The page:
Vessels swarm Türkiye’s Marmara Sea as Bosporus traffic heightens, says a Daily Sabah news source.
Experiencing overwhelming traffic
The Marmara Sea littoral to Istanbul and several industrial hubs is experiencing overwhelming traffic as cargo vessels in almost naval formation dot the body of water.
Due to outstanding debts and growing commerce, Türkiye’s Marmara Sea is too crowded nowadays. Drone images of the sea from the coast of the European side of Istanbul show the extent of the enormous traffic, mostly at a standstill.
As of Thursday, some 200 vessels were anchored off the coast, in a region stretching from the Sarayburnu neighborhood to the Avcılar district further west of the city. For those traveling by sea from cities south of Istanbul, ships almost entirely blocked the view of the city’s skyline.
Most of the anchored ships have been seized due to outstanding debts by their operators. In the past, the area they covered was more limited to a region near a major port, stretching to the leafy Yeşilköy neighborhood on the European side.
But nowadays, it has expanded as far as Avcılar, where another major port is located nearby. Some vessels are anchored for years due to ship operators going bankrupt and are abandoned. High costs and lengthy legal procedures extend their wait. Other abandoned vessels either sink in bad weather or have veered off and run aground.
The landlocked Marmara
The landlocked Marmara, sandwiched between Istanbul and Dardanelles Strait, the gateway to the Aegean from the Black Sea, is quite busy nowadays after a grain deal mediated by Türkiye eased the maritime transportation of goods from the Black Sea to the Mediterranean.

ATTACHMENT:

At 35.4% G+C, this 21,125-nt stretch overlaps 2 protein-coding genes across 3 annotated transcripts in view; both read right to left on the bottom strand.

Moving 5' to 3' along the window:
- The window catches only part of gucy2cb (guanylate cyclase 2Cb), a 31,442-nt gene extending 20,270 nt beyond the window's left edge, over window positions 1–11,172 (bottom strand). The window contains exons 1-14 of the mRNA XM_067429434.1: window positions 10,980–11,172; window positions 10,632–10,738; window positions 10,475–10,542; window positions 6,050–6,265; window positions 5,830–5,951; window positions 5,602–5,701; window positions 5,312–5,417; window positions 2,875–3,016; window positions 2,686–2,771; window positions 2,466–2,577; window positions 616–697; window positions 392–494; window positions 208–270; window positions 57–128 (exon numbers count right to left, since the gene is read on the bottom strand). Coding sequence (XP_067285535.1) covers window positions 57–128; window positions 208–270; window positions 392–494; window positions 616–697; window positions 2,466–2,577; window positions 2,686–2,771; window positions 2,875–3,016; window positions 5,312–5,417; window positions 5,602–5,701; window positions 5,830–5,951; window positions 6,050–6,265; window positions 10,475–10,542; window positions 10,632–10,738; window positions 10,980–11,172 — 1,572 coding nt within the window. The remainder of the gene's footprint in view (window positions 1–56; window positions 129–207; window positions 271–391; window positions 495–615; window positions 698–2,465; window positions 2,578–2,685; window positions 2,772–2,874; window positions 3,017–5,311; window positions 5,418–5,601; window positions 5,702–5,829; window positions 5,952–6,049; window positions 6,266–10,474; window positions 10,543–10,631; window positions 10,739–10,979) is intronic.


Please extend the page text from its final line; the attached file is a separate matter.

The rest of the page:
The Bosporus is the main entry to the Marmara and ship traffic through the waterway rose in 2021, according to official data. The number of ships, including tankers, passing through the strait, which links the Black Sea to the Marmara and the Mediterranean beyond, increased by 147 to 38,551, Infrastructure and Transport Ministry data showed.
Transits by ships longer than 200 meters (650 feet) and chemical tankers – which are among the main reasons why an alternative route, called Kanal Istanbul, is needed to prevent possible dangerous accidents – both hit their highest on record, at 5,306 and 2,701 respectively.
Championed by President Recep Tayyip Erdoğan and revealed in 2011, Kanal Istanbul is one of Türkiye’s most strategic megaprojects. Kanal Istanbul is set to relieve congestion and improve safety on the Bosporus by diverting large ships with dangerous cargo away from population centers.
The canal will connect the Black Sea north of Istanbul to the Marmara Sea to the south, designed as an alternative global shipping lane, and estimated to cost around TL 75 billion ($9.2 billion).
The government says it will ease shipping traffic on the Bosporus, one of the world’s busiest maritime passages, and prevent accidents similar to that of Egypt’s Suez Canal, where a giant container ship became lodged and blocked the channel for almost a week.
The 45-kilometer (28-mile) canal, which will be built in Istanbul’s Küçükçekmece-Sazlıdere-Durusu corridor, will boast a capacity of 160 vessels a day and is expected to create significant economic value by reducing transit periods and costs, in addition to passage fees.
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Source: Daily Sabah